Your health plan: The next frontier

  @Money July 26, 2013: 4:22 PM ET
health care

To help offset rising health care costs, employers are offering workers incentives to live healthier lifestyles.

(Money Magazine)

Richard Ollis is the boss of the future. Eight years ago the president of a 30-person benefits and insurance company in Springfield, Mo., decided to tackle his workers' deteriorating health.

His firm's insurance premiums were increasing by double digits every year; sick days were on the rise. He started with a newsletter and lunch lectures on healthy habits. Next up: a fitness center and fresh fruit in place of the vending machines. He offered the staff free on-site checkups that measured blood pressure, cholesterol, and more, but only 30% got one that first year. So Ollis raised the stakes.

A roll of the dice
With a high-deductible plan, you're betting on your future health. If you need only preventive care, you'll save $1,829. If you need lots of care, you'll spend an extra $469.
Type of plan Premium Deductible
High-deductible $3,720 $4,068
Traditional PPO $4,410 $1,770
Notes: Average annual costs or family plan; assumes 28% tax bracket and funding HSA up to deductible. Source: KFF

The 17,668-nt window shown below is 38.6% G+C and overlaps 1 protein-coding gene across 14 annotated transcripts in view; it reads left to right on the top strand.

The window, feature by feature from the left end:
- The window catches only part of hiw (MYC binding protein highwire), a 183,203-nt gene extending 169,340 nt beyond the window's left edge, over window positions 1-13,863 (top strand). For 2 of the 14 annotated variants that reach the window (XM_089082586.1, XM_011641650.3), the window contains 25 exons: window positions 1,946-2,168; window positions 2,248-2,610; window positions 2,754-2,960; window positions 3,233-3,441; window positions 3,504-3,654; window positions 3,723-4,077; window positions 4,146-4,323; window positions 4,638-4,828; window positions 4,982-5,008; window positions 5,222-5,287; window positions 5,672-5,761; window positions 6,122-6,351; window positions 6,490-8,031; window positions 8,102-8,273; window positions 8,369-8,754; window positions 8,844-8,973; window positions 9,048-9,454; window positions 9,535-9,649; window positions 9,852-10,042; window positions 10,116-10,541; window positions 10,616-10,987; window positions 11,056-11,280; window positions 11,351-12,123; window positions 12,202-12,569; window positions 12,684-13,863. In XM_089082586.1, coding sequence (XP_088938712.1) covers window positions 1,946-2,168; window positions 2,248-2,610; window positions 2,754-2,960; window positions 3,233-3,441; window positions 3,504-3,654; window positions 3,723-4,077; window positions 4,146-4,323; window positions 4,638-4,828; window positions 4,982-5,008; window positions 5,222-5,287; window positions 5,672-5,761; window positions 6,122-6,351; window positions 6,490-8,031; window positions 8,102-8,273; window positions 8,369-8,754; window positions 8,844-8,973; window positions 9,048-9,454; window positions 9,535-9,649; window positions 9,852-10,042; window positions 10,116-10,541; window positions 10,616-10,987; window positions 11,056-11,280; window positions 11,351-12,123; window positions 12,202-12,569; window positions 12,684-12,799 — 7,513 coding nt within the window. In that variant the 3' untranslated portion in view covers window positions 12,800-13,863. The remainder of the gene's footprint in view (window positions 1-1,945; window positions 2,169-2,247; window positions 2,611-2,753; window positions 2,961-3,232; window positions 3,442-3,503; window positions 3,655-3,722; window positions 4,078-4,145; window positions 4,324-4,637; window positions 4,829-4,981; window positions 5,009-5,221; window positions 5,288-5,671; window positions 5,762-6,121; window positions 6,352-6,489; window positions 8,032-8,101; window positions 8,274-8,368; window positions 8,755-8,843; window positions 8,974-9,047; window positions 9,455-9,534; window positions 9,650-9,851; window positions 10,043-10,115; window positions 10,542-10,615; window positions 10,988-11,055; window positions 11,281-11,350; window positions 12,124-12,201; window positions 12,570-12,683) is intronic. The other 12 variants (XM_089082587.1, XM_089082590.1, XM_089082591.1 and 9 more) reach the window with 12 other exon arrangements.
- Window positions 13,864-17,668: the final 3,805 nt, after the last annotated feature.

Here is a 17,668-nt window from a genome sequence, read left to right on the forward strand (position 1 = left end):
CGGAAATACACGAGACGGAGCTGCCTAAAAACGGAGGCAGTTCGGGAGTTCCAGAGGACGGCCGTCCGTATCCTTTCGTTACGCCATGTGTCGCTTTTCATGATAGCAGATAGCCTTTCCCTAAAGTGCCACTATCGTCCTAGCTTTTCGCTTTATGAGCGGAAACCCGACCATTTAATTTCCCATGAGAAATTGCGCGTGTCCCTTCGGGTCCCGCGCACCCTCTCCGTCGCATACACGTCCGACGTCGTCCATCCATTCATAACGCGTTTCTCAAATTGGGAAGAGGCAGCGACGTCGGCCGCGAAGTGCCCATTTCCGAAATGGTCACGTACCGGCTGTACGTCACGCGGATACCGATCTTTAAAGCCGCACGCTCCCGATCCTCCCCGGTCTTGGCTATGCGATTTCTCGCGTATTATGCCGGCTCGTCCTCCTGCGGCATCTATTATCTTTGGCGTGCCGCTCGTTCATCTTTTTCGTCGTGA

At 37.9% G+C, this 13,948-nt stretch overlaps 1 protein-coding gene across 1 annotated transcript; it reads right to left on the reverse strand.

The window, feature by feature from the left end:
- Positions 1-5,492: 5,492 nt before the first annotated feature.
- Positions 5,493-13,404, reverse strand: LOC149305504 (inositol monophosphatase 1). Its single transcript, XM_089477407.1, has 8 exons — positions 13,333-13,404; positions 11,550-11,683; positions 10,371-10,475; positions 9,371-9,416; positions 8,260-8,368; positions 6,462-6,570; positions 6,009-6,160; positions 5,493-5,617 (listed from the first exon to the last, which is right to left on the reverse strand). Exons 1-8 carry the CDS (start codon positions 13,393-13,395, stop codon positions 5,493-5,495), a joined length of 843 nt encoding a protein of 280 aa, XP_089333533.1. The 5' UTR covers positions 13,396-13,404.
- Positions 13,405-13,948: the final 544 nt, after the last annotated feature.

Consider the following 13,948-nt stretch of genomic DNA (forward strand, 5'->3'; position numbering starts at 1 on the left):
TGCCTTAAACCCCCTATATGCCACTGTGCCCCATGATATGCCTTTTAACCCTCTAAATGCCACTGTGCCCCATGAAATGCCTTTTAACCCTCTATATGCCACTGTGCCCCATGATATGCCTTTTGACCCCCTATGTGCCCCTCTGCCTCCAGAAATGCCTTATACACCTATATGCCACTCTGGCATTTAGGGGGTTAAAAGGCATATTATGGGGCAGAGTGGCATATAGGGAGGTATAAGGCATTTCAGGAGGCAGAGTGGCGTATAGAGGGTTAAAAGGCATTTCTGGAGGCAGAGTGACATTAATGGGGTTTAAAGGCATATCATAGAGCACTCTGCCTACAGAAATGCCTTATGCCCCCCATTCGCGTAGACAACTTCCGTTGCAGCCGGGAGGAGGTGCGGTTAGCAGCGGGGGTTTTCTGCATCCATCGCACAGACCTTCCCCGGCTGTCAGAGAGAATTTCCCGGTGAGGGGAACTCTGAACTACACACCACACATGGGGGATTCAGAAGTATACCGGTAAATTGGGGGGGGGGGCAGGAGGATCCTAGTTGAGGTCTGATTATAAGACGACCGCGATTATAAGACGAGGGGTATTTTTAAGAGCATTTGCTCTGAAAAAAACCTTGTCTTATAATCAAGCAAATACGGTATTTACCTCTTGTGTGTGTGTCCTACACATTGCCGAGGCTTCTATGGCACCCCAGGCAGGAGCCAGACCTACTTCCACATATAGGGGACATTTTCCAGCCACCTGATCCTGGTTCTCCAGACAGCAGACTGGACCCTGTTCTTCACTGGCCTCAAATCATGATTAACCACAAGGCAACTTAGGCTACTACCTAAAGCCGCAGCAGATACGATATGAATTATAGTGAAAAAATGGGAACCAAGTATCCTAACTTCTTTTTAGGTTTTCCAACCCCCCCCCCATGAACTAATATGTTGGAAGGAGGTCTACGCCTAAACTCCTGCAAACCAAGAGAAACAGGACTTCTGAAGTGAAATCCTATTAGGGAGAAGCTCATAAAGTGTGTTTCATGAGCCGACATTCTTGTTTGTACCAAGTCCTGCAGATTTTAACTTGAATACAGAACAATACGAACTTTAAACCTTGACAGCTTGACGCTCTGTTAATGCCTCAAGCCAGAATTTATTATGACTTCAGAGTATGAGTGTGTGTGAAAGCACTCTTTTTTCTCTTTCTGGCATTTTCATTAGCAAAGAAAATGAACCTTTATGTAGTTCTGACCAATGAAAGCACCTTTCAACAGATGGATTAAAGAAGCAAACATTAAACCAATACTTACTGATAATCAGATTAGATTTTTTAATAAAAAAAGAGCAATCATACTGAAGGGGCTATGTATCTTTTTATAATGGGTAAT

Now employees who do the health assessment and adopt an exercise regimen, among other things, qualify for a health plan with a $250 deductible; the company pays the full premium.

Workers who sit out face a $5,000 deductible and owe 25% of the premium. Every employee has hit the gym, started walking, taken up yoga, or the like.

"I don't think it is unreasonable," says Ollis, "to say if I am going to pay for your health care, I have some expectations for you to be reasonably working on your health."

Working out to save money is only the beginning. Soon you could be sweating over a lot more aspects of your health coverage.

For years, in the face of rising insurance costs, employers have been shifting more of the bill to you by raising your premiums, deductibles, and co-pays. Now businesses are taking a new tack, going after high health care costs at the source and enlisting you in the fight -- whether you want to be in it or not.